Just heading home from a week-long trip to the east coast, and I’ve been thinking about the idea of sanctuaries. I looked up the definition and it reads “a sacred or holy place” or “any place of refuge; asylum” and I couldn’t help but feel that this trip was a great journey to many sanctuaries.
The first stop on my trip was NYC. I always knew that I would love this city, long before I ever stepped foot on its dirty paved sidewalks. NYC is the most energized place I’ve ever been. Breathing the air of the Big Apple is like slamming several energy drinks at once…without the sugar overload. It gets in your veins and you can’t help but feel the buzz of cars, subways, neon lights and millions of pedestrians moving through the corridors of the borroughs.
On this particular trip, I visited a sacred New York location for the first time…Madison Square Garden. It is no doubt the sanctuary for diehard Knicks fans and many New Yorkers like my friend Jamey, who saw their first rock concert at “the Garden” and knew their life would never be the same again. I was duly impressed by the Garden, even though it seemed smaller in person than I had imagined. But after watching Pearl Jam perform for 3 hours with nothing less than the explosive energy a city like New York demands, Madison Square Garden was massive…full of thousands singing and rocking to tunes that flooded my mind with memories of my youth. I can definitely appreciate why some would come to the garden for refuge.
After NYC, I took a great train ride from Penn Station to Union Station in Washington D.C. to spend the weekend with my cousins who live in southern Maryland.
When I was in my late 20’s I had a revelation that I had a personal sanctuary and almost didn’t realize it until too late. For years, I grew up spending summer vacations at my grandparent’s house in upstate New York. As a young professional, I was fortunate to spend several days a year (while attending graduate school at Syracuse University) with my grandmother. Her home was my sacred place, the place I could go to feel loved and supported, and where I could find total and absolute peace. It was a country home that my grandparents built. Cell phone signals were spotty and there was little distraction except the occasional car passing by, over the creek near the house. I always knew I could relax when I went to Grandma’s and I could take a mental break from the chaos of life. When my grandmother passed away in 2004, I thought I was losing this sacred place, and that I could never come back to this home that had been a refuge for me for so long.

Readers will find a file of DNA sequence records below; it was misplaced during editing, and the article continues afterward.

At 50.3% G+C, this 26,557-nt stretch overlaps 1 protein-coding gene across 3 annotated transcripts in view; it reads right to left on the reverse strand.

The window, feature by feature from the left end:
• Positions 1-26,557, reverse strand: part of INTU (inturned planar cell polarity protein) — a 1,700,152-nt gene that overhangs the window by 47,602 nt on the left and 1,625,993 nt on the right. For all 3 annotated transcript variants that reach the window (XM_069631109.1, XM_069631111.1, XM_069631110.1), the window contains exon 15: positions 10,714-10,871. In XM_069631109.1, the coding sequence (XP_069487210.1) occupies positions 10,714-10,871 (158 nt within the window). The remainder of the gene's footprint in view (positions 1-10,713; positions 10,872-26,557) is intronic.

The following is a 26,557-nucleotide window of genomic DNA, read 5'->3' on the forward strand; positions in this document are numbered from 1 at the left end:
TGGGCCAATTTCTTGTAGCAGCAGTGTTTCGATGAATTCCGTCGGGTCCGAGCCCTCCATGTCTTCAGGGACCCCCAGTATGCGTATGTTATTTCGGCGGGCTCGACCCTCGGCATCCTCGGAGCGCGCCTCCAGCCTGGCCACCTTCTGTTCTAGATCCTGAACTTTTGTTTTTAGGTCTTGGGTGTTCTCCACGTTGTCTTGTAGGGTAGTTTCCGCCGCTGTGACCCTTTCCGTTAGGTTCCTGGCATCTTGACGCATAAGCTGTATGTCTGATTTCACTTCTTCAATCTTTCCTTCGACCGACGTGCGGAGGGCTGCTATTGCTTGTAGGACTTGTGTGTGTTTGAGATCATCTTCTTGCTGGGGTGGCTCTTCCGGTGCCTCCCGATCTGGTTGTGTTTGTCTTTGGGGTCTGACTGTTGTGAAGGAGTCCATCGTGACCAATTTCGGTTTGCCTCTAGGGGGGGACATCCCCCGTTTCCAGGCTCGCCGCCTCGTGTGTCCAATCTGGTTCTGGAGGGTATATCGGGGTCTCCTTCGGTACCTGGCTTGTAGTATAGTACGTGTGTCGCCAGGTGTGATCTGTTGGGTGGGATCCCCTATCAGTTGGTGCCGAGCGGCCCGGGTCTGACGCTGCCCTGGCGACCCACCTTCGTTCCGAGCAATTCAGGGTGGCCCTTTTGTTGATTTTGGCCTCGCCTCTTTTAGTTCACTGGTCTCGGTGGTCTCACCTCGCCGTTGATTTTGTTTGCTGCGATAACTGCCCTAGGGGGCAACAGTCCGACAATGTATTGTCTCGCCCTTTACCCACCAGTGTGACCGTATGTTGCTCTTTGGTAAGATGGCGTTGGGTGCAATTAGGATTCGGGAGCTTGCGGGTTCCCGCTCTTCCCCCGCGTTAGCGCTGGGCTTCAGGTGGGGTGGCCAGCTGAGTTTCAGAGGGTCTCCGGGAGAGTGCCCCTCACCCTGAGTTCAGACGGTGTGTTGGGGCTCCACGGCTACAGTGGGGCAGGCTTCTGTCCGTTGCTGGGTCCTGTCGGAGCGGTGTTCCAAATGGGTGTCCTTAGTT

You may be wondering what this has to do with my recent trip. I share because I realized during this weekend that I have a new sanctuary, a new place where I go to totally and completely unwind. It is my cousin Shawn and Sherri’s home in Maryland. They have a beautiful house that shows their tender loving care but more importantly they have two great kids and the coolest cat and dog who always make me smile.
I spend hours lounging on the back porch, curled up with a great book, watching and listening to gobs of birds sing and flit around the back year. It’s ridiculously relaxing! The bonus is that I get to have wonderful memories filled with laughter and joy. The biggest “Ah, Ha!” of this trip is I realized that the sanctuary at my grandmother’s home wasn’t so much about the bricks and mortar of the house but the wonderful time spent with her. I’m so thankful to have a place now like my cousins’ house where I do get to combine a peaceful place with loving family.
So after two and half days of relaxation, I went to DC for work meetings. During which I made my very first visits with U.S. Congressmen on the hill. It was very exciting to walk the halls of our government sanctuary, the sacred place where many men and women serve our country. I know that politicians aren’t the most loved of professionals, mostly due to their own greed or struggles for power. But I was truly reminded of the very hard work they do in governing our nation. Whether it was talking to the cocky representative who said we weren’t doing enough to reach out to him (seems quite the opposite in my opinion) or the barely 20-something year old legislative correspondent (mail opener) who tried so hard to follow the conversation, I was inspired. Not sure that anyone can really take refuge in the halls of congress, but it really is a religious place where so many are passionate about their faith in government.
From this trip, I’ve learned there are so many different types of sanctuaries or places of refuge, all worthy and necessary. Whether it’s an energizing place that makes you feel totally alive like Madison Square Garden or a peaceful, family haven like my cousins’ home or a place that inspires you with its history and faith like the halls of the U.S. government, everyone has a sanctuary. Where’s yours?